“His actions could drive the market up or down and may lead to unexpected results over the short term,” Lassus said.

WHAT SHOULD I DO NOW?

The outlook is positive for the stock market for 2017, but that volatility will probably remain.

Think slow and steady. Be consistent.

“Develop your plan. Stick to your plan. Make small changes over time,” Lynch said. “The tortoise always wins.”

Lynch said he runs for cover when everyone gets excited.

“Market highs scare the heck out of me,” he said. “I would much rather invest when everyone was afraid.”

As such, he said, he’s not making any fundamental changes right now, and he continues to rebalance on a systematic basis.

But Sheri Iannetta Cupo, a certified financial planner with SageBroadview Financial Planning in Morristown., said there’s little evidence that new monthly highs signal near-term declines.

“Consider the S&P 500 Index for the better part of the last century,” she said. “From 1926 to 2016, the proportion of annual returns that were positive after a new monthly high was similar to the proportion of annual returns that were positive after any index level.”

To her, it means a market high isn’t a dependable sell signal.

Trying to time the market isn’t the answer for most investors, especially as the short-term volatility is expected to continue.

“People who were really concerned about what might happen when Trump was elected and pulled out of the market have missed a solid rally,” Lassus said. “History shows that investors who try to move in and out of the market during times like these typically don’t do well.”

While long-term strategies are what most advisors recommend, we can’t ignore that there are opportunities out there as certain sectors are expected to benefit from policy changes.

There are bets to be made.

If you want to jump into the Trump rally, consider sectors that are projected to benefit the most from a pro-growth agenda, including financials, energy and small-cap stocks, said George Kiraly, a certified financial planner with LodeStar Advisory Group in Short Hills.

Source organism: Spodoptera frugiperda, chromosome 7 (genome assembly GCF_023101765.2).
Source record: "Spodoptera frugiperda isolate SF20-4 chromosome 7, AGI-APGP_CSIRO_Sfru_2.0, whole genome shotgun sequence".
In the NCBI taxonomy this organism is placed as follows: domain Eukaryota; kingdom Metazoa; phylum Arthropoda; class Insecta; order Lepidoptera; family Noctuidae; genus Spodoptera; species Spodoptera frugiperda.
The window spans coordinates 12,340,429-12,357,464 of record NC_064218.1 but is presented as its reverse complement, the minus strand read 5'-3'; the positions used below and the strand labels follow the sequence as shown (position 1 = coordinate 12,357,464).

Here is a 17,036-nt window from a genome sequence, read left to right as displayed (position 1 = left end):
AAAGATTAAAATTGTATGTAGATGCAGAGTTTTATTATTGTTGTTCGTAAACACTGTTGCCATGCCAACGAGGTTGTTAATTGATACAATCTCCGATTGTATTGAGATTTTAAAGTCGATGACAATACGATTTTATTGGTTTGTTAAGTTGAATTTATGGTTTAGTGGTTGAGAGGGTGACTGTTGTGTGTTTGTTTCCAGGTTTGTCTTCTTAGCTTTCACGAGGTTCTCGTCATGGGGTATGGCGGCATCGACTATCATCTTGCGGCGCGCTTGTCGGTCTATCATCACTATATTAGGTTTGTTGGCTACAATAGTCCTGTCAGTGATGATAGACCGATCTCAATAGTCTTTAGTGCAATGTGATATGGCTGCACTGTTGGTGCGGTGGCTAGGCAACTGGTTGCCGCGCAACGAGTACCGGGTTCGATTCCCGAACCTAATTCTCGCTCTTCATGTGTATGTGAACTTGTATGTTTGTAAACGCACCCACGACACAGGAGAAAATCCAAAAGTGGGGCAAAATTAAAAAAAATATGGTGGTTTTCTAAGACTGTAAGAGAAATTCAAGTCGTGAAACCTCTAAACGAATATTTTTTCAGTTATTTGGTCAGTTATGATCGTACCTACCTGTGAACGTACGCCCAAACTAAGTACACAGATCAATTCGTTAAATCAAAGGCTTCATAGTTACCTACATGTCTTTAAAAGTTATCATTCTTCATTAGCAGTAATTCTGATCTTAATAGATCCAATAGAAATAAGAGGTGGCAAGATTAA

On the flip side, he said, defensive sectors, including utilities, healthcare and bonds — particularly intermediate and long-term bonds — will probably struggle this year.

And when it comes to international exposure, choose carefully.

“A broad international fund will likely underperform this year,” Kiraly said.

He said he purchased a pair of Russian Market exchange-traded funds right after the election because he believes a more pro-Russia Trump administration will likely ease tensions between the two countries. And, he said, the recovery in crude oil prices also benefits the Russian economy.

“The Market Vector Russia ETF (RSX) and the Market Vector Russia Small-Cap ETF (RSXJ) are up 17 percent and 20 percent respectively since Nov. 9,” he said.

Kiraly said he also recently purchased the iShares S&P Latin America 40 ETF (ILF), which is up 15 percent in the last four weeks. The outlook for the countries in that index have been helped by more stable commodity prices, he said.

Lassus said for long-term investors, it is much more important to have a diversified portfolio and not focus on the short-term results of any one asset class.

“Stick to your investment plan and continue to invest your dollars every month,” she said. “If you have a large sum to invest it may make sense to spread the investment over several months or even longer.”

And be sure to review your plan, including your cash needs, and make sure you have enough reserves set aside for emergencies.

If you want some help, consider a free money makeover with NJMoneyHelp.com.

Email your questions to moc.p1490603907leHye1490603907noMJN1490603907@ksA1490603907.